Map of Iceland – Throw it back to 1995 and bring along an old-school map of Iceland. Audrey brought one along this Michelin Map and it came in quite useful a few times because when cell service was under 3G our GPS was not always reliable.
Camera – This is one of those vacations that would be perfect to turn into an animated flip book because just about every square inch is a photography dream (whether you are a novice or a pro). So make sure to bring along your photography equipment (camera, tripod, or other fancy schmancy stuff you have). For some vacations your phone is enough, but for Iceland you will really want that camera.
Food & Such – Don’t forget to add any food items or corkscrew that you are opting to bring along.
Toiletries – Add a packet of tissues or wet wipes to your toiletries along with a ziplock bag. There can be long stretches of road without access to a restroom so if you have to stop on the side of the road you will be really glad you have these (and you do not want to leave behind any litter).
Bonus Pro Tip: Car doors can double as privacy shields if you have to make an emergency roadside stop.
Tip: If your itinerary is going around Ring Road and moving accommodations every day or two remember that you will be hauling your suitcase out of the car and repacking A LOT. I definitely recommend packing as light as possible. If you can find guesthouses or AirBnB that has access to a washer and dryer this will also help you limit what you need to bring. By packing just 2 outfits each we were both able to get everything in a carry-on suitcase. For more on packing light, take a peek at this earlier post.
Planning Your Trip
So I am just going to put it out there…you won’t be able to do it all. I am convinced you could live there and not do it all. There are infinite things to do and to this day I still see amazing pics on Instagram of all the things we missed and I am green with jealousy. So while everyone puts together a “Top 10 List” keep in mind that is from their trip and they probably missed all kinds of things too. Just driving down the road in Iceland is an experience and you will want to stop every 2 miles (seriously, just wait and see).
We booked our trip last minute and we stayed in Iceland only for a week and once we started planning realized that we should have gone for a minimum of 10 days (really 2+ weeks is more ideal). However, those were the tickets so we did some mad planning! You can go here to see that places we visited in Iceland.
Ring Road – This is the road that circles the whole island and will be the primary route for your journey. Many of the more popular tourist attractions are in the south (like Golden Circle), which means most people depart Reykjavik taking Ring Road south. However, because of our chosen itinerary, we actually did the opposite and departed Reykjavik going northwest.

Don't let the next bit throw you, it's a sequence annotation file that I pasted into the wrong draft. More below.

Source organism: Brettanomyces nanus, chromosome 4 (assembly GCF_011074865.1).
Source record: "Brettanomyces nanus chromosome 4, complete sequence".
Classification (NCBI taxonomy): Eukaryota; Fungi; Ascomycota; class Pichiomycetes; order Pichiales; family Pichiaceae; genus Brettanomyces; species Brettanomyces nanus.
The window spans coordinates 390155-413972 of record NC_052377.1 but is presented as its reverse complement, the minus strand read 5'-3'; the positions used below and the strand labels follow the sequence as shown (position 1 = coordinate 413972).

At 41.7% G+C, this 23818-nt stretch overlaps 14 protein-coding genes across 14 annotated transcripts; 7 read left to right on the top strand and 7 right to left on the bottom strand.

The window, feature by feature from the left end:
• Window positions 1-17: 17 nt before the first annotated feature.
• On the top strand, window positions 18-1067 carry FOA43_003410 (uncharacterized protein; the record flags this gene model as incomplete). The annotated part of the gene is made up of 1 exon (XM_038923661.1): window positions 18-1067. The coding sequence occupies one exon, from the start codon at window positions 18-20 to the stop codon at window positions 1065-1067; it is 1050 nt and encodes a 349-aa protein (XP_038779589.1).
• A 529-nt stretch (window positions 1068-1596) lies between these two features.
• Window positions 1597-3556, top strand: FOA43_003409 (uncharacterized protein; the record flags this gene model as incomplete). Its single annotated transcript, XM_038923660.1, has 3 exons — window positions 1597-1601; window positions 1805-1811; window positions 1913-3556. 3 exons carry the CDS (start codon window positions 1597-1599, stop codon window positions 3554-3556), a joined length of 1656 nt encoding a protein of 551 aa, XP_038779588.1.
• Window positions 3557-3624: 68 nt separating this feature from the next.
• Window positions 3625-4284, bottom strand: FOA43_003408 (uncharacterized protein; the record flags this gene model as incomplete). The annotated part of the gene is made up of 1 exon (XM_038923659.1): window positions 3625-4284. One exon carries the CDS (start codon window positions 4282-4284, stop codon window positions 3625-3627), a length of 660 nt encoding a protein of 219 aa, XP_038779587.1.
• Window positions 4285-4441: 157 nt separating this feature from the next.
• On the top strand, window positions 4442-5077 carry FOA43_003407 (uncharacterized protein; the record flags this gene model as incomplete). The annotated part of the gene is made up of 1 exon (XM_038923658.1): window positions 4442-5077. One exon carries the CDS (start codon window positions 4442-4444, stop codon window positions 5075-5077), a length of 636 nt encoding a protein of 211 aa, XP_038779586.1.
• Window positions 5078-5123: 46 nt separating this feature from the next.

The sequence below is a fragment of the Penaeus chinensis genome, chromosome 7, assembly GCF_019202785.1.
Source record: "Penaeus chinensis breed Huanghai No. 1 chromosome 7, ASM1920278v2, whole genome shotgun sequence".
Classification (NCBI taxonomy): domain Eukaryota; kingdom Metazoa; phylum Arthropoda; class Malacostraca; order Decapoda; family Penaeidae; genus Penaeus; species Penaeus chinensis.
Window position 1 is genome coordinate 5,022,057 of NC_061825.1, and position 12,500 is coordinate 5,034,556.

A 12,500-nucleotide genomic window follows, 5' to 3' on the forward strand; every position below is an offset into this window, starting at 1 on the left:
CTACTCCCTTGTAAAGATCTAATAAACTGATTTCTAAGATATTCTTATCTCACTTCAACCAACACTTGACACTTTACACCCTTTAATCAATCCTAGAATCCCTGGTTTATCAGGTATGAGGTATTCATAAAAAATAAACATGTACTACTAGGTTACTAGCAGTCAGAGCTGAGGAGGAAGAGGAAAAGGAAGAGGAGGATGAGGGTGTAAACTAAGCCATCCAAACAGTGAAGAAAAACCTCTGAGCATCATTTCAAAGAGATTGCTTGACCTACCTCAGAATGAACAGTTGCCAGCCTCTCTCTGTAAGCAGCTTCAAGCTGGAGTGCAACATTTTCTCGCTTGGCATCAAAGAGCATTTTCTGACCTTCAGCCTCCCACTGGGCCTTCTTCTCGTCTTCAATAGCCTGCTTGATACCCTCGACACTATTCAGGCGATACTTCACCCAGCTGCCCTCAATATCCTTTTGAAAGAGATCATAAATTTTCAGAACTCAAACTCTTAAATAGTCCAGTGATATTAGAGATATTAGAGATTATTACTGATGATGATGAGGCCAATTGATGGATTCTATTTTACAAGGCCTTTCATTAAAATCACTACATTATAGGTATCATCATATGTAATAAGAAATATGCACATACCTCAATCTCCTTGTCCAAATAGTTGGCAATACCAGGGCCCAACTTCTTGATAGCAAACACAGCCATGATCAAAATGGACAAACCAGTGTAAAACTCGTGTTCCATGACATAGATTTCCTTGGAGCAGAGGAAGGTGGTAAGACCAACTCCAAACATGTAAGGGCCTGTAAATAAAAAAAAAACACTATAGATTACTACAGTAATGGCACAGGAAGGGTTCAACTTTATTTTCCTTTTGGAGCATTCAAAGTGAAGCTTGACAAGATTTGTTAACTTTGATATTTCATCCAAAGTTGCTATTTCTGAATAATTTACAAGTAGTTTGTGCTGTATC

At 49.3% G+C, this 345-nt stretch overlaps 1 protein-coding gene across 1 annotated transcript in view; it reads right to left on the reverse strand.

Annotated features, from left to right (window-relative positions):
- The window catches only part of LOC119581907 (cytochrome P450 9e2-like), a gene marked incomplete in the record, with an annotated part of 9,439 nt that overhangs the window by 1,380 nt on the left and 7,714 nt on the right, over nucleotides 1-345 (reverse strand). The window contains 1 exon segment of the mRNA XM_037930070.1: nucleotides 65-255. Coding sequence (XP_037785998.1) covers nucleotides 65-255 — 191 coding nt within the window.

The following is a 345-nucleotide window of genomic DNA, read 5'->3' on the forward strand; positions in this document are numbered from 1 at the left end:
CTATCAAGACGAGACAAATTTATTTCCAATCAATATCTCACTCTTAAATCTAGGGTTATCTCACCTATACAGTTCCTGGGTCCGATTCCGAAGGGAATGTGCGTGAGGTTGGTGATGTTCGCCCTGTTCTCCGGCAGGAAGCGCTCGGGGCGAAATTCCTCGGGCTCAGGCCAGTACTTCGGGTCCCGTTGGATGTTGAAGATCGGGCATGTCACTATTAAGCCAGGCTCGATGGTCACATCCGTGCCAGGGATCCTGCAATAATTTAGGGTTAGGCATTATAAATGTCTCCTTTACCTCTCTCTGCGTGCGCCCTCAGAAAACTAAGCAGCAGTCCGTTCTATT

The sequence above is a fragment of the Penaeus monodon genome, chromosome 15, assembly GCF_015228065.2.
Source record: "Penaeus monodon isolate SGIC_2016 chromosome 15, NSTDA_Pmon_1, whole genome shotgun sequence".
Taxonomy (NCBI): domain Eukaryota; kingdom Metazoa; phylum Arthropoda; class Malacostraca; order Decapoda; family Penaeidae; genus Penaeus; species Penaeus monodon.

I recommend starting with the Northern part of the island first and working your way to the south because it is more scenic in this direction. How do I know this you ask? Well, interesting story! When we were 60% around the island a bridge on Ring Road collapsed due to rain and that section of the road was closed for the duration of our trip. We had to turn around and drive all the way back around the island to get to the southern part. We lost a day of our trip, but we were able to see the island from both directions and we found north to south to be more beautiful.
Accommodations – Outside of the main cities and some of the larger villages the typical hotel in Iceland is scarce. Most accommodations are Airbnb, Hostels, or Guest Houses. I love these types of accommodations because you get a chance to meet more locals or interact with other visitors to Iceland since you are often sharing a common living space.
Tip: While I often take trips where my accommodations are not booked in advance I would recommend (at least on the first trip to Iceland) booking in advance. Rooms can be limited in some villages or a long distance outside of a village. We were there in a low season so there were open rooms, but in high season this could be a challenge. But also be flexible, you never know when you may run into a car or nature issue and requires you to change your plans without notice.
Other super-cool accommodation options that are available are camper vans and tent camping. While we did not do that on this trip I have done both of these in prior vacations and had a blast. I highly recommend them as a great way to have an adventure vacation. Iceland has a lot of campgrounds in which you can have both a camper van and a tent. My next trip to Iceland will likely involve a camper van.
Most Importantly…Have Fun!
Best of luck with planning an amazing Icelandic adventure and if you have any questions send me a note and I will help out as much as I can! Or on the flip side if you have an Icelandic tip or suggestion send it to me so I can add to the list (with reader credit of course).
P.S. To check out our Icelandic adventure, visit this blog post: Road Tripping Iceland in 7 Days.